Ralph Stanley “Robin” Elrod Jr., a Navy veteran and electrician whose life was more or less an ordinary, middle-aged suburban existence until, inexplicably, it erupted in unprovoked gunfire of his own making on a fall evening nearly two years ago, pleaded guilty here Thursday to murdering two Peach County sheriff’s deputies.
In pleading guilty to shooting and mortally wounding deputies Daryl Smallwood and Patrick Sondron on Nov. 6, 2016, Elrod avoided a potential death penalty trial and was sentenced to two life in prison without parole terms plus 100 years.
The plea, which came during a two-hour proceeding before a courtroom packed with 200 or so spectators — at least 50 of them uniformed police officers — was not unexpected. Word of its likelihood emerged publicly on social media in recent weeks after one of Sondron’s adopted sons, upon learning that prosecutors had decided not to pursue the death penalty against Elrod, posted remarks critical of District Attorney David Cooke.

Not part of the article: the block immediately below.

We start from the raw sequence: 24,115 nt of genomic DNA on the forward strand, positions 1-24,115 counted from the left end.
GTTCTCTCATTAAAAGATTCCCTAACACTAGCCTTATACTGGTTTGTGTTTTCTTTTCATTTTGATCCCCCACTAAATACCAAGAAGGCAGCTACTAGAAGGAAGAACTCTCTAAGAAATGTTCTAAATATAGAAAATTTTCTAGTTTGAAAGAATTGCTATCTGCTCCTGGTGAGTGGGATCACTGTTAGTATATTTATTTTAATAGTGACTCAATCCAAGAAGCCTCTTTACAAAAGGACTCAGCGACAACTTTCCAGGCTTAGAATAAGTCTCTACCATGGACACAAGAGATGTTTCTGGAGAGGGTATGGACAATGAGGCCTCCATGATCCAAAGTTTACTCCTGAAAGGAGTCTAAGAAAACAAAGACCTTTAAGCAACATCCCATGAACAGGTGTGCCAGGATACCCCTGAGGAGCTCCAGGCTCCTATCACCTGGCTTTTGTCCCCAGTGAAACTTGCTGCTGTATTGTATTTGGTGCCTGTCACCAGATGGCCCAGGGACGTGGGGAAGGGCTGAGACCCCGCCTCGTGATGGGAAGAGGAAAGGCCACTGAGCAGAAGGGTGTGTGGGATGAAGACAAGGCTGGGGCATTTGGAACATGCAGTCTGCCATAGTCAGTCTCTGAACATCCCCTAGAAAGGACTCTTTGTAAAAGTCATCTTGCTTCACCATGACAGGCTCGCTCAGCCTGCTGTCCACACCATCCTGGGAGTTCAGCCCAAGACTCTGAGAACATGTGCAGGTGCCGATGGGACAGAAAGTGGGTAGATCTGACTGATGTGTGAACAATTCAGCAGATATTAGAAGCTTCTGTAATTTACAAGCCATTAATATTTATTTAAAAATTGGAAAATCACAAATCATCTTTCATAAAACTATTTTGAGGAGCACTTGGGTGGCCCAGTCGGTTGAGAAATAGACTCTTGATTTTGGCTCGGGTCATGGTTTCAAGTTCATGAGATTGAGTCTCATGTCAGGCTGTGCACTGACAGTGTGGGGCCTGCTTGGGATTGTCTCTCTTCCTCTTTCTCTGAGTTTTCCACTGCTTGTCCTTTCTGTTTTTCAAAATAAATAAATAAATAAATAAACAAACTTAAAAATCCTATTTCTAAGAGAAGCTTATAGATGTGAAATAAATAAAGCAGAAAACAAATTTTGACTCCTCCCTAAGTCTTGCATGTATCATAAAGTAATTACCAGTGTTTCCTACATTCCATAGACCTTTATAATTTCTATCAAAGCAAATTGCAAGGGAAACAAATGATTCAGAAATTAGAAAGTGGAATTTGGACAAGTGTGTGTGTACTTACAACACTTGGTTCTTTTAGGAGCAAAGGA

“We are not OK with this,” the son, Jacob Sondron, 23, told The Telegraph at the time. “If this case doesn’t get the death penalty, what are the requirements to receive the death penalty?”
But after a relative of one of the slain deputies approached Cooke about accepting a guilty plea for Elrod, some family members of the fallen officers, including both deputies’ parents, agreed to the measure.
The high-profile case had seemed bound for trial sometime next year. The slayings of Sondron, who was 41, and Smallwood, 37, came amid a four-month stretch in which three other Middle Georgia law enforcement officers were gunned down in the line of duty.